In this study, we describe an approximate Bayesian approach to inferring bottleneck parameters from data that are consistently sampled both from a derived and from an ancestral population. This approach allows joint inference of the timing, duration, and severity of a bottleneck, and the uncertainty of the estimates can be quantified. The method is applied to a 115-locus data set sampled from D. melanogaster populations from Zimbabwe, Africa, and the Netherlands (Glinka et al. 2003; Haddrill et al. 2005b). As might be expected on the basis of biogeographical data (Lachaise et al. 1988), we find evidence for a recent, severe bottleneck in the Netherlands. Several lines of evidence suggest that this bottleneck is an appropriate demographic null model for the Netherlands population. First, the bottleneck model is used to obtain “demographically corrected” P-values for five commonly used summaries of the data. The distribution of these P-values is approximately uniform, in sharp contrast to when the SNM is used as the demographic null. Second, the bottleneck model also has high predictive power for multilocus summaries of the data. These results suggest that a recent severe reduction in effective population size can account for most features of polymorphism data from non-African samples of D. melanogaster.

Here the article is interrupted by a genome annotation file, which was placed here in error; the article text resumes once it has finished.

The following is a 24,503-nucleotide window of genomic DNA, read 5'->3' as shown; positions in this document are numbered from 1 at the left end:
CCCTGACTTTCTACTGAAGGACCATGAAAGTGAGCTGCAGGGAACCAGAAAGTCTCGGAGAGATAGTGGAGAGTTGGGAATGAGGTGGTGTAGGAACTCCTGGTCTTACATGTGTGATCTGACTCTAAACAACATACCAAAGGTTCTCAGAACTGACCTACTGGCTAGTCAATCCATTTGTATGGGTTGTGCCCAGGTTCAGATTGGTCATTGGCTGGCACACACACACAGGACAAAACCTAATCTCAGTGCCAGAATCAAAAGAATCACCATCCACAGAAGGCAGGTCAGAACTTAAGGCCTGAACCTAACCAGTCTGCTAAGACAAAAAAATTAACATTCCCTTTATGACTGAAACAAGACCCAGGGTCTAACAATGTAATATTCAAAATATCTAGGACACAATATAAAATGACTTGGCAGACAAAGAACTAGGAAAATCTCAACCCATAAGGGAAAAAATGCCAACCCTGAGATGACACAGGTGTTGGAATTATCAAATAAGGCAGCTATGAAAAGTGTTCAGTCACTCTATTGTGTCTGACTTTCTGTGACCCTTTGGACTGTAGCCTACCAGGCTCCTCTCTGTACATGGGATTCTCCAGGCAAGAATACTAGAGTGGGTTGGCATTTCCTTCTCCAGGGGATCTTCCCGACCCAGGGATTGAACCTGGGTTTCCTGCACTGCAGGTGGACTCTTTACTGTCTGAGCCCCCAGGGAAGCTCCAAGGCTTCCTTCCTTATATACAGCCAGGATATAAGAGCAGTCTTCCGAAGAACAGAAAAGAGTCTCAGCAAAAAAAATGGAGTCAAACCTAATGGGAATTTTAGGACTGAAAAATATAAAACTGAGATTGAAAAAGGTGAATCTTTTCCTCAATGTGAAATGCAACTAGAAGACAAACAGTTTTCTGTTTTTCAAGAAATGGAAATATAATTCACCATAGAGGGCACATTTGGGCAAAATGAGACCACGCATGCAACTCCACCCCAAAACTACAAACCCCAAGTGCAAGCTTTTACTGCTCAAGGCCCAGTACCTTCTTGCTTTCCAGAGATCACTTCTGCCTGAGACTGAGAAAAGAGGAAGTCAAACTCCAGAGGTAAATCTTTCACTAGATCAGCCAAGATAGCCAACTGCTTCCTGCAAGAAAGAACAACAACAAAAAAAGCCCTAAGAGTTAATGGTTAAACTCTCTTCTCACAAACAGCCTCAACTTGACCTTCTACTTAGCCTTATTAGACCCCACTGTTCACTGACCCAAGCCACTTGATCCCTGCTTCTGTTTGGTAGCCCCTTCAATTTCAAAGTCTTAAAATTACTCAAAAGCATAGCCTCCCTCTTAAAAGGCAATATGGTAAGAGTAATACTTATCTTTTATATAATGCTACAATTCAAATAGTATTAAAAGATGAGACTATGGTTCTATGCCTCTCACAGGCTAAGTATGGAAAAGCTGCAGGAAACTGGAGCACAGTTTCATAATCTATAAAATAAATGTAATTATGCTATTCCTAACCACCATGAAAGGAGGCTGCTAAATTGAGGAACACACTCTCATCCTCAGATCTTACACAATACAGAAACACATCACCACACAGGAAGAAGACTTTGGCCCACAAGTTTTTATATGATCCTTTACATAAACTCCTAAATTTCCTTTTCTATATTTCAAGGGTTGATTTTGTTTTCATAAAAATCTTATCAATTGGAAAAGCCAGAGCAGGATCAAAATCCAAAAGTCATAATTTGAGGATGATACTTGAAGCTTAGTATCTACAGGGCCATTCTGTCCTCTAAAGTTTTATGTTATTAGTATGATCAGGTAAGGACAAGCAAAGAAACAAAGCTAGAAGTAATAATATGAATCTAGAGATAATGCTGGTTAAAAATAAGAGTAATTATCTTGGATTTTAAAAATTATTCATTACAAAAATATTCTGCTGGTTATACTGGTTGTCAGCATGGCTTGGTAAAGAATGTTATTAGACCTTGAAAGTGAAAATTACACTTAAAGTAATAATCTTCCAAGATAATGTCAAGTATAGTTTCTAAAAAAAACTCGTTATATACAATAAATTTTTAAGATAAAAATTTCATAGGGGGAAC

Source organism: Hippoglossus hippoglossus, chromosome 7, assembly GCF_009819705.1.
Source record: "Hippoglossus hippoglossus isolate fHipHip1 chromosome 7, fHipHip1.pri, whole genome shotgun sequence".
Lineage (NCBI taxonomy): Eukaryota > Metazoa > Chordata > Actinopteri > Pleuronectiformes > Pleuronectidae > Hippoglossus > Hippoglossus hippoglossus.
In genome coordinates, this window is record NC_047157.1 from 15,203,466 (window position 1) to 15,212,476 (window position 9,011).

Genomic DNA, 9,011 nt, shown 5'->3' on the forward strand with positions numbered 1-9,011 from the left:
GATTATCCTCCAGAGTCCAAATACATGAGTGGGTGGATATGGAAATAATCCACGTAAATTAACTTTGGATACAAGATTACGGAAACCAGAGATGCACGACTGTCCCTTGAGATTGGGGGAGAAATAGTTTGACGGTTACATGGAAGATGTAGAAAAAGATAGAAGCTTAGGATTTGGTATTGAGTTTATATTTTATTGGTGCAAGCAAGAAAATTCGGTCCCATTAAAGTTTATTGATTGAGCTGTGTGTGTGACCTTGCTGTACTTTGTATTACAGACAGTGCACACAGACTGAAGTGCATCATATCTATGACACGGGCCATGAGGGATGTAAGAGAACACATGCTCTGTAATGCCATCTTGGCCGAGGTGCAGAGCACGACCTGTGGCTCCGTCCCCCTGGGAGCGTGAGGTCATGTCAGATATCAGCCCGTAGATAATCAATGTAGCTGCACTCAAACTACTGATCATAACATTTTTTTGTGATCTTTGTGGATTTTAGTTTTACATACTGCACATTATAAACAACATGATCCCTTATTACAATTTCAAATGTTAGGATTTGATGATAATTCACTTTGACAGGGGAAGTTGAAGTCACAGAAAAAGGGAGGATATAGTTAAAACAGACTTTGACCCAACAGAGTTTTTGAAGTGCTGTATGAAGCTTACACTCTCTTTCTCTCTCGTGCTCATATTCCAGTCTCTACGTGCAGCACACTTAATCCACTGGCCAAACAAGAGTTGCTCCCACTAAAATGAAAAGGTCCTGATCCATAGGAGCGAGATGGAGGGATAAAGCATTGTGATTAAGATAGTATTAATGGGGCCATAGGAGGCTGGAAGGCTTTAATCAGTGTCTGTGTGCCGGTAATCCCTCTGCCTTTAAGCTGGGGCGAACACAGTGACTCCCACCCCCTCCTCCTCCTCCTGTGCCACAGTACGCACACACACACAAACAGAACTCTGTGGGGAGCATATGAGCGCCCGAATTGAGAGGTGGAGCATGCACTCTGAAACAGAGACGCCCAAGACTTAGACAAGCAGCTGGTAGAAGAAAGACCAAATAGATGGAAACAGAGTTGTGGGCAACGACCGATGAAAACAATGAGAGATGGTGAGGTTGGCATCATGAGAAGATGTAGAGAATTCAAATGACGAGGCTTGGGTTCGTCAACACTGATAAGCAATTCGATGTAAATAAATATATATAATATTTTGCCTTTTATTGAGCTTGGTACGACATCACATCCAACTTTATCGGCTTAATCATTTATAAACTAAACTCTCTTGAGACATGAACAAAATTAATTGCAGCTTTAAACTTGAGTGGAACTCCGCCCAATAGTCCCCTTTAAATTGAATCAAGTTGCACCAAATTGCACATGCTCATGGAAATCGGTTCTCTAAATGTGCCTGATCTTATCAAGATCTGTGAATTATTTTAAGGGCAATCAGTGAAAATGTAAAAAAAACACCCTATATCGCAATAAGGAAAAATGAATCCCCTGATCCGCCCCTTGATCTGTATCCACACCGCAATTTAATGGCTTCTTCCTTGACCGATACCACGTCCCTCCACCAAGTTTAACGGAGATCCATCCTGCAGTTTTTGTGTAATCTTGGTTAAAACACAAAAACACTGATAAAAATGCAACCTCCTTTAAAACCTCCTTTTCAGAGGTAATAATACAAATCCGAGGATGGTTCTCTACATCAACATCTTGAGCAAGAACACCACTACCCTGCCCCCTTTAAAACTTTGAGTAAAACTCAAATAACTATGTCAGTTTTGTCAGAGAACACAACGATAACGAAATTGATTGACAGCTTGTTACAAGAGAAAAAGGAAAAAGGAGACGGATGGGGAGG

The data analyzed consist of 115 loci sampled from both a Zimbabwe, Africa, and a Leiden, Netherlands, population. A total of 105 of these loci were sampled in an average of 12 individuals from each population and consist of intergenic and intron sequences (Glinka et al. 2003). The remaining 9 intronic and one 5′ upstream region had a mean sample size of 20 per population (Haddrill et al. 2005b). The length of each region sequenced in both studies was ∼500 bp, and a single line of D. simulans was sequenced as an outgroup. All loci are sampled from the high-recombining portion of the X chromosome, where there is little evidence for significant variation in recombination rate on the basis of comparisons of genetic and physical maps (Charlesworth 1996).
Polymorphisms inferred from alignments of all 115 loci were systematically filtered for consistency as described in Haddrill et al. (2005b). This procedure was applied to all five populations from Haddrill et al. (2005b) and to the two population samples from Glinka et al. (2003) before generating separate polymorphism tables for each population.
Approximate Bayesian inference:
We took an approximate Bayesian approach (Pritchard et al. 1999; Beaumont et al. 2002; Marjoram et al. 2003; Przeworski 2003) to obtain k independent samples from the joint posterior distribution of model parameters by rejection sampling. Briefly, a set of summary statistics, , is calculated from the observed data and from data simulated with parameters drawn from a prior distribution, and the parameter values are accepted if , where ε is a fixed set of tolerances.
Estimating mutation and recombination parameters: